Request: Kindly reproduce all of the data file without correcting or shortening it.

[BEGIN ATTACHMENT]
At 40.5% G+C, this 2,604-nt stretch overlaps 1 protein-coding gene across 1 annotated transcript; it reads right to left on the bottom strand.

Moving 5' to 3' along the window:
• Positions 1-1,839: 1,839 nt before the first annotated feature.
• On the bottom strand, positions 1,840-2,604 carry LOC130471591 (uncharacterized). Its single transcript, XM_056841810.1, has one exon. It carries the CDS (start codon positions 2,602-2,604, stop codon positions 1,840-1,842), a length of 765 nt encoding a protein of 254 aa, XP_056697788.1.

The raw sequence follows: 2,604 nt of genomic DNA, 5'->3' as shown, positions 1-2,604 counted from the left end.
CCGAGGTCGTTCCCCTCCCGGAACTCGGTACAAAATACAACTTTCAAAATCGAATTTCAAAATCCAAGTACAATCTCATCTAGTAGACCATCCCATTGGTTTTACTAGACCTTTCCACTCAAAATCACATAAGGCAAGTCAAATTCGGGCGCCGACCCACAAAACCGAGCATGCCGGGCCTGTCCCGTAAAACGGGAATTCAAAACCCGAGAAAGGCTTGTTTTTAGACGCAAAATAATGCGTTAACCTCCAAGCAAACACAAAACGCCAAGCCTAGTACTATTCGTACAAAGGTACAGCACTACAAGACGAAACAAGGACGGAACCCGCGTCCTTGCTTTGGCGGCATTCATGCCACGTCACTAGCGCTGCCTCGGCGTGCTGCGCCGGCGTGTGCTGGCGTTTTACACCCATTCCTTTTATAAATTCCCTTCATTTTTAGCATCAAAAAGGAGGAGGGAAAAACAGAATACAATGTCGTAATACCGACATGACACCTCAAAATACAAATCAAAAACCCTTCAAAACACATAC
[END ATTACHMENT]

At 40.5% G+C, this 2,604-nt stretch overlaps 1 protein-coding gene across 1 annotated transcript; it reads right to left on the bottom strand.

Moving 5' to 3' along the window:
• Positions 1-1,839: 1,839 nt before the first annotated feature.
• On the bottom strand, positions 1,840-2,604 carry LOC130471591 (uncharacterized). Its single transcript, XM_056841810.1, has one exon. It carries the CDS (start codon positions 2,602-2,604, stop codon positions 1,840-1,842), a length of 765 nt encoding a protein of 254 aa, XP_056697788.1.

The raw sequence follows: 2,604 nt of genomic DNA, 5'->3' as shown, positions 1-2,604 counted from the left end.
CCGAGGTCGTTCCCCTCCCGGAACTCGGTACAAAATACAACTTTCAAAATCGAATTTCAAAATCCAAGTACAATCTCATCTAGTAGACCATCCCATTGGTTTTACTAGACCTTTCCACTCAAAATCACATAAGGCAAGTCAAATTCGGGCGCCGACCCACAAAACCGAGCATGCCGGGCCTGTCCCGTAAAACGGGAATTCAAAACCCGAGAAAGGCTTGTTTTTAGACGCAAAATAATGCGTTAACCTCCAAGCAAACACAAAACGCCAAGCCTAGTACTATTCGTACAAAGGTACAGCACTACAAGACGAAACAAGGACGGAACCCGCGTCCTTGCTTTGGCGGCATTCATGCCACGTCACTAGCGCTGCCTCGGCGTGCTGCGCCGGCGTGTGCTGGCGTTTTACACCCATTCCTTTTATAAATTCCCTTCATTTTTAGCATCAAAAAGGAGGAGGGAAAAACAGAATACAATGTCGTAATACCGACATGACACCTCAAAATACAAATCAAAAACCCTTCAAAACACATAC